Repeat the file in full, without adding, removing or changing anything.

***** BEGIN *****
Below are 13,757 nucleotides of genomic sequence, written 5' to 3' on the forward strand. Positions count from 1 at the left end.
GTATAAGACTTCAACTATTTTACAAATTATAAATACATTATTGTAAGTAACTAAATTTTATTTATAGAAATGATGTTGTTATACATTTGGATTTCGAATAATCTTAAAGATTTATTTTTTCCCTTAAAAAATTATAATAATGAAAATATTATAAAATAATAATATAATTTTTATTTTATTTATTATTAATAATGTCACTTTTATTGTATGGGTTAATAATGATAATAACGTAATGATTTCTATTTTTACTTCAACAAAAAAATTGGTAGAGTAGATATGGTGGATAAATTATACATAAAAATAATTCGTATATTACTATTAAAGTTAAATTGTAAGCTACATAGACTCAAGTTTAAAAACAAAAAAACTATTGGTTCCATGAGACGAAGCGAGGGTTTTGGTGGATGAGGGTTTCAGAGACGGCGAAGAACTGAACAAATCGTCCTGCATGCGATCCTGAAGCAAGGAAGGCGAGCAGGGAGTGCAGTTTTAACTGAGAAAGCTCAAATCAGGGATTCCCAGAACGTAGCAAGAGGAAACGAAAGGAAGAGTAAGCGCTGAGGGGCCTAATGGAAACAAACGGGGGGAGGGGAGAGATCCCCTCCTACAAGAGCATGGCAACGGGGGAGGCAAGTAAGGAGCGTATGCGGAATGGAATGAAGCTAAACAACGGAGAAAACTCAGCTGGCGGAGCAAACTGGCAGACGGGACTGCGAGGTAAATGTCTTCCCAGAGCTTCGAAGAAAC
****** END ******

Below are 13,757 nucleotides of genomic sequence, written 5' to 3' on the forward strand. Positions count from 1 at the left end.
GTATAAGACTTCAACTATTTTACAAATTATAAATACATTATTGTAAGTAACTAAATTTTATTTATAGAAATGATGTTGTTATACATTTGGATTTCGAATAATCTTAAAGATTTATTTTTTCCCTTAAAAAATTATAATAATGAAAATATTATAAAATAATAATATAATTTTTATTTTATTTATTATTAATAATGTCACTTTTATTGTATGGGTTAATAATGATAATAACGTAATGATTTCTATTTTTACTTCAACAAAAAAATTGGTAGAGTAGATATGGTGGATAAATTATACATAAAAATAATTCGTATATTACTATTAAAGTTAAATTGTAAGCTACATAGACTCAAGTTTAAAAACAAAAAAACTATTGGTTCCATGAGACGAAGCGAGGGTTTTGGTGGATGAGGGTTTCAGAGACGGCGAAGAACTGAACAAATCGTCCTGCATGCGATCCTGAAGCAAGGAAGGCGAGCAGGGAGTGCAGTTTTAACTGAGAAAGCTCAAATCAGGGATTCCCAGAACGTAGCAAGAGGAAACGAAAGGAAGAGTAAGCGCTGAGGGGCCTAATGGAAACAAACGGGGGGAGGGGAGAGATCCCCTCCTACAAGAGCATGGCAACGGGGGAGGCAAGTAAGGAGCGTATGCGGAATGGAATGAAGCTAAACAACGGAGAAAACTCAGCTGGCGGAGCAAACTGGCAGACGGGACTGCGAGGTAAATGTCTTCCCAGAGCTTCGAAGAAAC